The absence of a noninvasive diagnostic marker for this condition is a problem. A stained smear of the fecal mucus, interpreted by an experienced eye, may reveal fecal polymorphonuclear cells, suggesting inflammatory colitis rather than an anatomic bleeding source. Infants with proctocolitis often have borderline low serum albumin or protein as a result of protein losing enteropathy. This is especially prominent if there is lymphoid nodular hyperplasia of the rectum. As noted in this report, peripheral eosinophilia or total immunoglobulin E level was not a discriminatory diagnostic finding. Atopic features were not consistently found. Eczema was seen in only a small percentage of patients. The high prevalence of atopic family members in this study population was unusual.
The authors acknowledge the limitations of their diagnostic and therapeutic algorithm. Two parents refused enrollment because of concerns about the procedures; others declined follow-up. Even biopsies at three levels missed inflammatory features that can be quite focal. The role for multiple sequential biopsies has yet to be determined. Histologic inflammation can persist for weeks after the resolution of overt clinical symptoms.
The authors' concern over the expense of unnecessary hydrolyzed formula and L-amino acid formula is legitimate. Standard formulas cost about $6.00/1000 kcal while extensively hydrolyzed formula costs $11.00/1000 kcal and L-amino acid formula costs $16.00/1000 kcal. Six months of extensively hydrolyzed formula will cost a family approximately $1100.00 more than standard formula. Favoring empiric therapy, however, is the fact that some families are partially shielded by insurance coverage and that the cost of the sigmoidoscopy, pathologic interpretation, and facility fee exceeds $1500.00 at most facilities.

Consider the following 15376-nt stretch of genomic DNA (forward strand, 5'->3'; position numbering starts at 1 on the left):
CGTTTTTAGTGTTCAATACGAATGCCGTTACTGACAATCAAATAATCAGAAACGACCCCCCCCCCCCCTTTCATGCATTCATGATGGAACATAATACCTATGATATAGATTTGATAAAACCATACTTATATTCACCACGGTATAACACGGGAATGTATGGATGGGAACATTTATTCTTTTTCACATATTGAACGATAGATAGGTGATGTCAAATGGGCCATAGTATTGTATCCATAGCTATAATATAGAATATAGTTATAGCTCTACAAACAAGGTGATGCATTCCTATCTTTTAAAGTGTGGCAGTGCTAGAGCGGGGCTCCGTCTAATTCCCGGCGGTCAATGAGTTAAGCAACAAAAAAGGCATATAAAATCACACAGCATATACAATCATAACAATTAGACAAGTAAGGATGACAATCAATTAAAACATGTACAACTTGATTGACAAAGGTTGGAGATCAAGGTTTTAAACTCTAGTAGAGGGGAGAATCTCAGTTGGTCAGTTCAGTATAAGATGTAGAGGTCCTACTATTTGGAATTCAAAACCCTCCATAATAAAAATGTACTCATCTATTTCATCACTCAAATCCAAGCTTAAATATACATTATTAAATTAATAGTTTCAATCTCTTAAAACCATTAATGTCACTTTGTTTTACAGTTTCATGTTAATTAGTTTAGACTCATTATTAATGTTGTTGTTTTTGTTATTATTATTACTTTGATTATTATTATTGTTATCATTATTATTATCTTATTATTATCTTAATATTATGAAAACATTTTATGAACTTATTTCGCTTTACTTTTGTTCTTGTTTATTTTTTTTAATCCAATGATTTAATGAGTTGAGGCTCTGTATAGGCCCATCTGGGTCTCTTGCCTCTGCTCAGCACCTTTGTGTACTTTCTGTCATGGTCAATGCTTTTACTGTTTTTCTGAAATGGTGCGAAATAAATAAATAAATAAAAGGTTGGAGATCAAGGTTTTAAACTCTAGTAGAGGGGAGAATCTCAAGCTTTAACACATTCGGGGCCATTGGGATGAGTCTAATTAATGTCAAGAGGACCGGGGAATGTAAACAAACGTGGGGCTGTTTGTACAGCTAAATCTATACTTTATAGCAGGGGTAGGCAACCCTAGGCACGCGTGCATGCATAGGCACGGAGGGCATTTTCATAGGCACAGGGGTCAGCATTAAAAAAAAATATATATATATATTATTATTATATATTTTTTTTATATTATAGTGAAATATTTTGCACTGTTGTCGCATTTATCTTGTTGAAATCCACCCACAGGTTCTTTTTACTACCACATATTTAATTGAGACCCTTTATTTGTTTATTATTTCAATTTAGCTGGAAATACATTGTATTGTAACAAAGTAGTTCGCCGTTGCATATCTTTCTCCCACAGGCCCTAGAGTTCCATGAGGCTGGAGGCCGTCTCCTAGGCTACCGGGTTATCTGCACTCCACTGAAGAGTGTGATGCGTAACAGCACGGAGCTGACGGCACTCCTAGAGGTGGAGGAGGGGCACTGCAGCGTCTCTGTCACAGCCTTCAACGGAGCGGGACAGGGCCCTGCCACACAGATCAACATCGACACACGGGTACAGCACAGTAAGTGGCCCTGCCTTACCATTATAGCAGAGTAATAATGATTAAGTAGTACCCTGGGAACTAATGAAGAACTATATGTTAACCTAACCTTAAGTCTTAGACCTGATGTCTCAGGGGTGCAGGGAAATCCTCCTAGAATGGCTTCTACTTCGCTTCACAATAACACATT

A pragmatic issue in care of these infants is expeditious access. I asked one of my office staff to impersonate a concerned mother and call five referral centers within 2 hours of her home requesting evaluation for her 3-month-old healthy baby with blood streaks in the stool. All calls were handled by a receptionist who offered either an appointment in 4 to 10 weeks or an evaluation in an emergency room. Should we consider such delay an advantage? Six of the 22 infants in Cincinnati would have stopped bleeding before they got an appointment. This was obviously a created situation. In fact, most referrals come from primary care providers who refer only after their empiric therapy has failed.
What about the breastfed infant with benign bleeding? In all the studies referenced by the authors, breast fed infants accounted for 50% to 70% of the patients. In my review of 95 exclusively breast fed infants published in the Journal of Pediatric Gastroenterology and Nutrition in January, 2000 (2), elimination of a single dietary protein in mother's diet led to clinical resolution in 79 patients. Five mothers had to eliminate two or more proteins. In 11 infants, bleeding ceased within 72 hours of starting protein hydrolysate formula and resumed with resumption of nursing despite multiple maternal dietary interventions. Of the 95 nursing mothers, only two stopped nursing sooner than they had planned. In 62 of 95, cow milk in the maternal diet was the offending antigen. All infants tolerated the offending protein in their diet by the age of 9 months.